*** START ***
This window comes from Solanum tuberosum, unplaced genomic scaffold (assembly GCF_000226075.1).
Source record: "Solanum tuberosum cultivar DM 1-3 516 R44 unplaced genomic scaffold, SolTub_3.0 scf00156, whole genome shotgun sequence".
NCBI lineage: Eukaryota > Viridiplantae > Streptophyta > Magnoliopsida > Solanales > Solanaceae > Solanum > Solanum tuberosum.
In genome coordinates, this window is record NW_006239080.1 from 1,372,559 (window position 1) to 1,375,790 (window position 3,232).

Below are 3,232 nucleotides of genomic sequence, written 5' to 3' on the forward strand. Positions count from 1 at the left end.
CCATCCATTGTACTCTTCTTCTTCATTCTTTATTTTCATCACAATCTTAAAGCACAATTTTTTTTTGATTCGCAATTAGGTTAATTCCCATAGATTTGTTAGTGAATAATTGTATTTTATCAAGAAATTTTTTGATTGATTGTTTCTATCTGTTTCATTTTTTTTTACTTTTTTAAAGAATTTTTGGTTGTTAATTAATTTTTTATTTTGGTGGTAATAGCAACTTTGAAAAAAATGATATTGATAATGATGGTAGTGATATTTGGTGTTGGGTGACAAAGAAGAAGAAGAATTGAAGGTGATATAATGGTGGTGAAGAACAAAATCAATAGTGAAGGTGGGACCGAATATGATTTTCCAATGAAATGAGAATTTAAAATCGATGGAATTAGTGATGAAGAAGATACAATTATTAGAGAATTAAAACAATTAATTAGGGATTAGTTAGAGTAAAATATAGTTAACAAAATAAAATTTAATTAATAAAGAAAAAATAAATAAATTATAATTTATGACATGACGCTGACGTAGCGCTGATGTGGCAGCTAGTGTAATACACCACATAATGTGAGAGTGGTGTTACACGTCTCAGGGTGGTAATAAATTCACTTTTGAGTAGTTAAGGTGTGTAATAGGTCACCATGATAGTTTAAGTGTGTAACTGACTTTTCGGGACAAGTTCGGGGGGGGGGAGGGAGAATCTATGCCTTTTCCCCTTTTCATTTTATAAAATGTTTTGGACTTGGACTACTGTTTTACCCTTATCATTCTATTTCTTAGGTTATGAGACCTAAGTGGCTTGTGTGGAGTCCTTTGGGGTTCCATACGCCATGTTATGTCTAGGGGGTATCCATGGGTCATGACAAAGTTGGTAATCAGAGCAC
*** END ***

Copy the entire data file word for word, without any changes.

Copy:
This window comes from Solanum tuberosum, unplaced genomic scaffold (assembly GCF_000226075.1).
Source record: "Solanum tuberosum cultivar DM 1-3 516 R44 unplaced genomic scaffold, SolTub_3.0 scf00156, whole genome shotgun sequence".
NCBI lineage: Eukaryota > Viridiplantae > Streptophyta > Magnoliopsida > Solanales > Solanaceae > Solanum > Solanum tuberosum.
In genome coordinates, this window is record NW_006239080.1 from 1,372,559 (window position 1) to 1,375,790 (window position 3,232).

Below are 3,232 nucleotides of genomic sequence, written 5' to 3' on the forward strand. Positions count from 1 at the left end.
CCATCCATTGTACTCTTCTTCTTCATTCTTTATTTTCATCACAATCTTAAAGCACAATTTTTTTTTGATTCGCAATTAGGTTAATTCCCATAGATTTGTTAGTGAATAATTGTATTTTATCAAGAAATTTTTTGATTGATTGTTTCTATCTGTTTCATTTTTTTTTACTTTTTTAAAGAATTTTTGGTTGTTAATTAATTTTTTATTTTGGTGGTAATAGCAACTTTGAAAAAAATGATATTGATAATGATGGTAGTGATATTTGGTGTTGGGTGACAAAGAAGAAGAAGAATTGAAGGTGATATAATGGTGGTGAAGAACAAAATCAATAGTGAAGGTGGGACCGAATATGATTTTCCAATGAAATGAGAATTTAAAATCGATGGAATTAGTGATGAAGAAGATACAATTATTAGAGAATTAAAACAATTAATTAGGGATTAGTTAGAGTAAAATATAGTTAACAAAATAAAATTTAATTAATAAAGAAAAAATAAATAAATTATAATTTATGACATGACGCTGACGTAGCGCTGATGTGGCAGCTAGTGTAATACACCACATAATGTGAGAGTGGTGTTACACGTCTCAGGGTGGTAATAAATTCACTTTTGAGTAGTTAAGGTGTGTAATAGGTCACCATGATAGTTTAAGTGTGTAACTGACTTTTCGGGACAAGTTCGGGGGGGGGGAGGGAGAATCTATGCCTTTTCCCCTTTTCATTTTATAAAATGTTTTGGACTTGGACTACTGTTTTACCCTTATCATTCTATTTCTTAGGTTATGAGACCTAAGTGGCTTGTGTGGAGTCCTTTGGGGTTCCATACGCCATGTTATGTCTAGGGGGTATCCATGGGTCATGACAAAGTTGGTAATCAGAGCAC